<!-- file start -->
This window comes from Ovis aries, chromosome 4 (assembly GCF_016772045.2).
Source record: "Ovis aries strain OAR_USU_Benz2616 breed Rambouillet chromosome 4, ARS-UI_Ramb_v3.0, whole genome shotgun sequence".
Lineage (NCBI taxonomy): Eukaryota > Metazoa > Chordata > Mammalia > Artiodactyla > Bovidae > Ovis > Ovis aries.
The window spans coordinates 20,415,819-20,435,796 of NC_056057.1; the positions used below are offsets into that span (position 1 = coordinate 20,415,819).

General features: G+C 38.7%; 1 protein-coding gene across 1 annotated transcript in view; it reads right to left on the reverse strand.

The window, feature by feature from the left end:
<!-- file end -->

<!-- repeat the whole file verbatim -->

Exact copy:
This window comes from Ovis aries, chromosome 4 (assembly GCF_016772045.2).
Source record: "Ovis aries strain OAR_USU_Benz2616 breed Rambouillet chromosome 4, ARS-UI_Ramb_v3.0, whole genome shotgun sequence".
Lineage (NCBI taxonomy): Eukaryota > Metazoa > Chordata > Mammalia > Artiodactyla > Bovidae > Ovis > Ovis aries.
The window spans coordinates 20,415,819-20,435,796 of NC_056057.1; the positions used below are offsets into that span (position 1 = coordinate 20,415,819).

General features: G+C 38.7%; 1 protein-coding gene across 1 annotated transcript in view; it reads right to left on the reverse strand.

The window, feature by feature from the left end: